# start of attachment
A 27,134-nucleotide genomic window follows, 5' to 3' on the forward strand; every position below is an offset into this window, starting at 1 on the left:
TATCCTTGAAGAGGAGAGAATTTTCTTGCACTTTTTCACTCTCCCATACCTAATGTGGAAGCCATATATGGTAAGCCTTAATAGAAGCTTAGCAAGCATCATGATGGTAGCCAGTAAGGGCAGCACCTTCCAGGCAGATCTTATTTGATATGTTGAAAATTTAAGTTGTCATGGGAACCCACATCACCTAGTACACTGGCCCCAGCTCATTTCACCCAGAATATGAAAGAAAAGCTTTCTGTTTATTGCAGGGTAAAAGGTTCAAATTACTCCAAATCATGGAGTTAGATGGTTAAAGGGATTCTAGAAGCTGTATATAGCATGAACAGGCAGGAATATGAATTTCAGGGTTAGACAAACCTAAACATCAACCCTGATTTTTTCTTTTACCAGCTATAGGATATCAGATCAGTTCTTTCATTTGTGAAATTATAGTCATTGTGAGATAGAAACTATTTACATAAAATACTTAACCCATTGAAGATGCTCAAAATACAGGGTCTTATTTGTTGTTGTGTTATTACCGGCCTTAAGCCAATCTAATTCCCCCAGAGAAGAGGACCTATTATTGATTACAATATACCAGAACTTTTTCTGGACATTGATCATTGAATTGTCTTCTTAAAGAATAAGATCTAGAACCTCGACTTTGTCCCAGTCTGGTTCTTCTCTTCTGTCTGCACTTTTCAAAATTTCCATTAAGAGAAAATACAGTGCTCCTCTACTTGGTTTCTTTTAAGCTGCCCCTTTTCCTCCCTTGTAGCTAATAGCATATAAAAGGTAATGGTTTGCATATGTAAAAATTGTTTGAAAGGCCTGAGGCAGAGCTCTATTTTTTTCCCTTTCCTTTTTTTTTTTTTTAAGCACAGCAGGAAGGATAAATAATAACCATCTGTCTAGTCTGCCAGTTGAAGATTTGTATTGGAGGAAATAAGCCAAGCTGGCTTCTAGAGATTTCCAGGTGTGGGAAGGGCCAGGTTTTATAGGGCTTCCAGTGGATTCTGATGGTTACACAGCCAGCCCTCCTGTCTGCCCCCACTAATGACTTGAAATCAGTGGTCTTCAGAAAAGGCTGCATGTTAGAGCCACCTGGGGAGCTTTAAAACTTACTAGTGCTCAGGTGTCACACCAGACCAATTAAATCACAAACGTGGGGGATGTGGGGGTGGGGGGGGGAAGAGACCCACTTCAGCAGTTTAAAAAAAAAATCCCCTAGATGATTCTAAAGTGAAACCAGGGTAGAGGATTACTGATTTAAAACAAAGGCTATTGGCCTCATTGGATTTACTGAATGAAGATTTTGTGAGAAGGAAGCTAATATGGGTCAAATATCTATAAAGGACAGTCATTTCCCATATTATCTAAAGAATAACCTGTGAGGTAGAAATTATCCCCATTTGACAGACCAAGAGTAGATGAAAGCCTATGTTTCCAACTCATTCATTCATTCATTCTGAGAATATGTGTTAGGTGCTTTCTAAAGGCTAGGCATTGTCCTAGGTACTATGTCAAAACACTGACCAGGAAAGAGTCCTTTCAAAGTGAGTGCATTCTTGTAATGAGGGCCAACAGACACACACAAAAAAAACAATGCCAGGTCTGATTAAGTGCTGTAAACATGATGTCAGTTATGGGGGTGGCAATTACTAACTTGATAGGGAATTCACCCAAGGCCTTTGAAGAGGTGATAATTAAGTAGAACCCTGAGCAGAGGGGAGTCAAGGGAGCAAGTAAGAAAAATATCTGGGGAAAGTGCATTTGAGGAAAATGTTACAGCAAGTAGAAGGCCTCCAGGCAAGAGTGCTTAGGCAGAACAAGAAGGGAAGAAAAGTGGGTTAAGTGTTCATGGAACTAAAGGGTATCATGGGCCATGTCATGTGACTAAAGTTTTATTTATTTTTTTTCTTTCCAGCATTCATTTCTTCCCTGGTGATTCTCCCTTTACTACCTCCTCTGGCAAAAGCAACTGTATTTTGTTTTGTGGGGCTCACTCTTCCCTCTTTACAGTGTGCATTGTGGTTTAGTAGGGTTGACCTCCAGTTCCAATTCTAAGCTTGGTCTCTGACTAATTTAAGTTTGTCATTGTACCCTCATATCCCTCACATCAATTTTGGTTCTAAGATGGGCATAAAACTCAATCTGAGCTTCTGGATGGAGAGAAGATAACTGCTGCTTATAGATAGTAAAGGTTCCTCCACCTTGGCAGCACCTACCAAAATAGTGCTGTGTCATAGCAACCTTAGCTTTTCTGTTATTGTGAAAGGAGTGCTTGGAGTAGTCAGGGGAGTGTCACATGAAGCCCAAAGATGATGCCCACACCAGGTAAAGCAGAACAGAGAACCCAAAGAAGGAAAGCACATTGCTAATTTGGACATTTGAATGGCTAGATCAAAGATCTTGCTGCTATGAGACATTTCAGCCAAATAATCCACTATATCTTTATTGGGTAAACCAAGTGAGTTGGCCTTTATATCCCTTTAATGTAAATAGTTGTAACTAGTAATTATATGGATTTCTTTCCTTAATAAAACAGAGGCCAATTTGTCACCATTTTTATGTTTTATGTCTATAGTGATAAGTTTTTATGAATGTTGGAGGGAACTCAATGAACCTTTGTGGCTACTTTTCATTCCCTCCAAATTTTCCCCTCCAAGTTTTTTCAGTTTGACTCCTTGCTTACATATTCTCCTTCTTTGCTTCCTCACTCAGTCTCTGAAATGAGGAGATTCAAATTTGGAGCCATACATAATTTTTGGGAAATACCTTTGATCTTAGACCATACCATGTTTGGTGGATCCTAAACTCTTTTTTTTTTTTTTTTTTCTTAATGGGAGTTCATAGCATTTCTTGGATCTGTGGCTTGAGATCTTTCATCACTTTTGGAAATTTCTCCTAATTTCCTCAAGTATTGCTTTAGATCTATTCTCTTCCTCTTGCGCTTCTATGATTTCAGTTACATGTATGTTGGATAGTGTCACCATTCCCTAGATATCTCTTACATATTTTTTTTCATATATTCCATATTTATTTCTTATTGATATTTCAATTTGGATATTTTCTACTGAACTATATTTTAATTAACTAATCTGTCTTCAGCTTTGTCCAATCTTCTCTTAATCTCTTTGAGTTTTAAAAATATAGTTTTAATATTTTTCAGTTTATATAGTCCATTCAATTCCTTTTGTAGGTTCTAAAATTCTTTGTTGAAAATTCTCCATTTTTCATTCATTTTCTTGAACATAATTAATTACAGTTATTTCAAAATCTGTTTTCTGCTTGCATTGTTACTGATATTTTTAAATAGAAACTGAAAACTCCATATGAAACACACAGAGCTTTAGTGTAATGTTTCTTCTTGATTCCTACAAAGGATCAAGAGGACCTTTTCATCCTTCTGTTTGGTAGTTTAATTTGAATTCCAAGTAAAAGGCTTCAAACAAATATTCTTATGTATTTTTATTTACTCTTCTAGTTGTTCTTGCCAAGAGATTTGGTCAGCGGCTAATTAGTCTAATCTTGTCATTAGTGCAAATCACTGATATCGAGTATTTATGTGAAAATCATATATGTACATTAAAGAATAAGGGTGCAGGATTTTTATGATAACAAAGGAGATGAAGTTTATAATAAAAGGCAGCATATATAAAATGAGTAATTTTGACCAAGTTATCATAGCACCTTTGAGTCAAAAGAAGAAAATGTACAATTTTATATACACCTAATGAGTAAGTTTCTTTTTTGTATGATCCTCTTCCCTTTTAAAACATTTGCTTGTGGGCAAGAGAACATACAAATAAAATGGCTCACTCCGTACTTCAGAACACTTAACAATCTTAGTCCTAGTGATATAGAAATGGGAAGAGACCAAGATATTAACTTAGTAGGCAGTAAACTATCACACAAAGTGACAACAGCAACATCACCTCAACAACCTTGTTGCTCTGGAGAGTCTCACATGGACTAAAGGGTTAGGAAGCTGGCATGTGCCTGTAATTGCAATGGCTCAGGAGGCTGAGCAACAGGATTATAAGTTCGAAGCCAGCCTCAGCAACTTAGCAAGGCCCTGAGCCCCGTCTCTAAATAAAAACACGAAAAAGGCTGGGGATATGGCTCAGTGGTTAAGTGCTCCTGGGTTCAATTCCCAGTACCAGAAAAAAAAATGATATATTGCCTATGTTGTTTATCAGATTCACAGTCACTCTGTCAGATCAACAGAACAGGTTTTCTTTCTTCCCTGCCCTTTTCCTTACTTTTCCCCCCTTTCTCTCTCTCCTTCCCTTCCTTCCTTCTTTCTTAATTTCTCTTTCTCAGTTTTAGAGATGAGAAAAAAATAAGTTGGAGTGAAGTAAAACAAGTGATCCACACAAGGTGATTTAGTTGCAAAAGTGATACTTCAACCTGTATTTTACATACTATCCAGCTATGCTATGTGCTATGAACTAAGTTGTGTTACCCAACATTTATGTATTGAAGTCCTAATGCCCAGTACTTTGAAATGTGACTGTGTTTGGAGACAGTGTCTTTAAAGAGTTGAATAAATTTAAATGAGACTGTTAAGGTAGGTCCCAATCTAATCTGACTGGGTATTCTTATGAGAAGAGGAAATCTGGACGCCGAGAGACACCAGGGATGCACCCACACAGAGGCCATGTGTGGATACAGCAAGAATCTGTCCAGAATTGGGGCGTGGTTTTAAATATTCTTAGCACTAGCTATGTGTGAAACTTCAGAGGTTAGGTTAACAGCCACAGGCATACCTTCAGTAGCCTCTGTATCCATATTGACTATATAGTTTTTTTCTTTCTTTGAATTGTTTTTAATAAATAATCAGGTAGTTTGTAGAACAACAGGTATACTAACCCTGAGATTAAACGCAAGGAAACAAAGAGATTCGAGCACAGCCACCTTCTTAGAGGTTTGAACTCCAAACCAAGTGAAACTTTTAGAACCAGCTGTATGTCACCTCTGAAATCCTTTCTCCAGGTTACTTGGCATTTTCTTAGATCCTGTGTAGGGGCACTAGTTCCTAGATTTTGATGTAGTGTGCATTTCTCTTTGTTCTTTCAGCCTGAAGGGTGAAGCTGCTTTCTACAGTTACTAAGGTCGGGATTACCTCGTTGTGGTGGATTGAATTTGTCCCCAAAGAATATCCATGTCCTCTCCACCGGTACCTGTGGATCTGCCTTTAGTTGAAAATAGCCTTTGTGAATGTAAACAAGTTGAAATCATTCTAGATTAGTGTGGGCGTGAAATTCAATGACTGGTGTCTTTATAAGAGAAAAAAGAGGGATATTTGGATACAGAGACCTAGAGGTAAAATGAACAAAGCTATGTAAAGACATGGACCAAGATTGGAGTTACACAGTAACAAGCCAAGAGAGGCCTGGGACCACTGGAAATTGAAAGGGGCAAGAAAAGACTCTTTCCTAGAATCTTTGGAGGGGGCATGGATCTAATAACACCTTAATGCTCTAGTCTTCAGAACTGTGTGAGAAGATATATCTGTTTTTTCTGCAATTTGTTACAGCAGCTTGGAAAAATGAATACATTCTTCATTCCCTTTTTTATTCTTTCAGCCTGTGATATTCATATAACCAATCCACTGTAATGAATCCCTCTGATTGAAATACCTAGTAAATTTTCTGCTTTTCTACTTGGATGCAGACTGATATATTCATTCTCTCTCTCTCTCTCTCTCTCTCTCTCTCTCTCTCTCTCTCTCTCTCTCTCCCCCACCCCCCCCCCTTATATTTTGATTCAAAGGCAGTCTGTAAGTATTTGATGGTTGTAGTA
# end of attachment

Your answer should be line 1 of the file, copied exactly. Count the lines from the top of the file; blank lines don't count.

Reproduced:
A 27,134-nucleotide genomic window follows, 5' to 3' on the forward strand; every position below is an offset into this window, starting at 1 on the left: